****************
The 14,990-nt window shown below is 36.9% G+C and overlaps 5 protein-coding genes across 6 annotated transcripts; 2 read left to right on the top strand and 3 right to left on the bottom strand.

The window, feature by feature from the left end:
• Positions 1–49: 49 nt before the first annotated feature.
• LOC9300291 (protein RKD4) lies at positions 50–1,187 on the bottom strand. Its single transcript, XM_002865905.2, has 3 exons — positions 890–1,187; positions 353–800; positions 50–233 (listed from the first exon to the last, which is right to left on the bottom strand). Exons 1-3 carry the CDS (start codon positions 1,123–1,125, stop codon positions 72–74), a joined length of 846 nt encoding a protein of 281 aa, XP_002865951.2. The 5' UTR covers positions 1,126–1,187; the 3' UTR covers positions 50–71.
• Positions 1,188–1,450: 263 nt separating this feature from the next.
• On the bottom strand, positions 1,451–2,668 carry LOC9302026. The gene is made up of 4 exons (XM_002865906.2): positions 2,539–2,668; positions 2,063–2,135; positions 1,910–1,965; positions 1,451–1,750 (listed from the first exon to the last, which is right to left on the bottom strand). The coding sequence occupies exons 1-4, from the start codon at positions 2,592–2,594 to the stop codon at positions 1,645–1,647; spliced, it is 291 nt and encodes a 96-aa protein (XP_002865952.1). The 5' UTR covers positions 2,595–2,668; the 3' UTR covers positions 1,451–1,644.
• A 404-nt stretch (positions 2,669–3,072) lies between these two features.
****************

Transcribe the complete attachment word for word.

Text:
The 14,990-nt window shown below is 36.9% G+C and overlaps 5 protein-coding genes across 6 annotated transcripts; 2 read left to right on the top strand and 3 right to left on the bottom strand.

The window, feature by feature from the left end:
• Positions 1–49: 49 nt before the first annotated feature.
• LOC9300291 (protein RKD4) lies at positions 50–1,187 on the bottom strand. Its single transcript, XM_002865905.2, has 3 exons — positions 890–1,187; positions 353–800; positions 50–233 (listed from the first exon to the last, which is right to left on the bottom strand). Exons 1-3 carry the CDS (start codon positions 1,123–1,125, stop codon positions 72–74), a joined length of 846 nt encoding a protein of 281 aa, XP_002865951.2. The 5' UTR covers positions 1,126–1,187; the 3' UTR covers positions 50–71.
• Positions 1,188–1,450: 263 nt separating this feature from the next.
• On the bottom strand, positions 1,451–2,668 carry LOC9302026. The gene is made up of 4 exons (XM_002865906.2): positions 2,539–2,668; positions 2,063–2,135; positions 1,910–1,965; positions 1,451–1,750 (listed from the first exon to the last, which is right to left on the bottom strand). The coding sequence occupies exons 1-4, from the start codon at positions 2,592–2,594 to the stop codon at positions 1,645–1,647; spliced, it is 291 nt and encodes a 96-aa protein (XP_002865952.1). The 5' UTR covers positions 2,595–2,668; the 3' UTR covers positions 1,451–1,644.
• A 404-nt stretch (positions 2,669–3,072) lies between these two features.